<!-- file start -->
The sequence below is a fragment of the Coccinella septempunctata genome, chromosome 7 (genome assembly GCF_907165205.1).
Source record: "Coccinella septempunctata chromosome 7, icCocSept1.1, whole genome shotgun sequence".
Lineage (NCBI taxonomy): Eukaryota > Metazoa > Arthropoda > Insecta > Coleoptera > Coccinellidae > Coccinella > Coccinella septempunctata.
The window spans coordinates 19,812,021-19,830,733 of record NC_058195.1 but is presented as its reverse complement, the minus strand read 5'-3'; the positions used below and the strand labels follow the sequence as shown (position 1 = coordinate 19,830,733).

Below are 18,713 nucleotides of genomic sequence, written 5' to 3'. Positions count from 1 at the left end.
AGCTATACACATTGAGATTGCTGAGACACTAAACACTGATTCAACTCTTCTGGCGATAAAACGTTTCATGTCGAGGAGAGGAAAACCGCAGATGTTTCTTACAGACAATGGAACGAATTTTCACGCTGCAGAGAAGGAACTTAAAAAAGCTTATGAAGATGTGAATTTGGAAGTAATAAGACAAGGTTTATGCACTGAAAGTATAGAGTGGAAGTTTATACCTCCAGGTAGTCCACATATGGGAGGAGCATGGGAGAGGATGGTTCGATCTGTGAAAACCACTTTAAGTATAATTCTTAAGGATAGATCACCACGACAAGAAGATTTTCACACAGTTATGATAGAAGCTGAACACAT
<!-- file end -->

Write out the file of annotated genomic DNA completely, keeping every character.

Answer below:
The sequence below is a fragment of the Coccinella septempunctata genome, chromosome 7 (genome assembly GCF_907165205.1).
Source record: "Coccinella septempunctata chromosome 7, icCocSept1.1, whole genome shotgun sequence".
Lineage (NCBI taxonomy): Eukaryota > Metazoa > Arthropoda > Insecta > Coleoptera > Coccinellidae > Coccinella > Coccinella septempunctata.
The window spans coordinates 19,812,021-19,830,733 of record NC_058195.1 but is presented as its reverse complement, the minus strand read 5'-3'; the positions used below and the strand labels follow the sequence as shown (position 1 = coordinate 19,830,733).

Below are 18,713 nucleotides of genomic sequence, written 5' to 3'. Positions count from 1 at the left end.
AGCTATACACATTGAGATTGCTGAGACACTAAACACTGATTCAACTCTTCTGGCGATAAAACGTTTCATGTCGAGGAGAGGAAAACCGCAGATGTTTCTTACAGACAATGGAACGAATTTTCACGCTGCAGAGAAGGAACTTAAAAAAGCTTATGAAGATGTGAATTTGGAAGTAATAAGACAAGGTTTATGCACTGAAAGTATAGAGTGGAAGTTTATACCTCCAGGTAGTCCACATATGGGAGGAGCATGGGAGAGGATGGTTCGATCTGTGAAAACCACTTTAAGTATAATTCTTAAGGATAGATCACCACGACAAGAAGATTTTCACACAGTTATGATAGAAGCTGAACACAT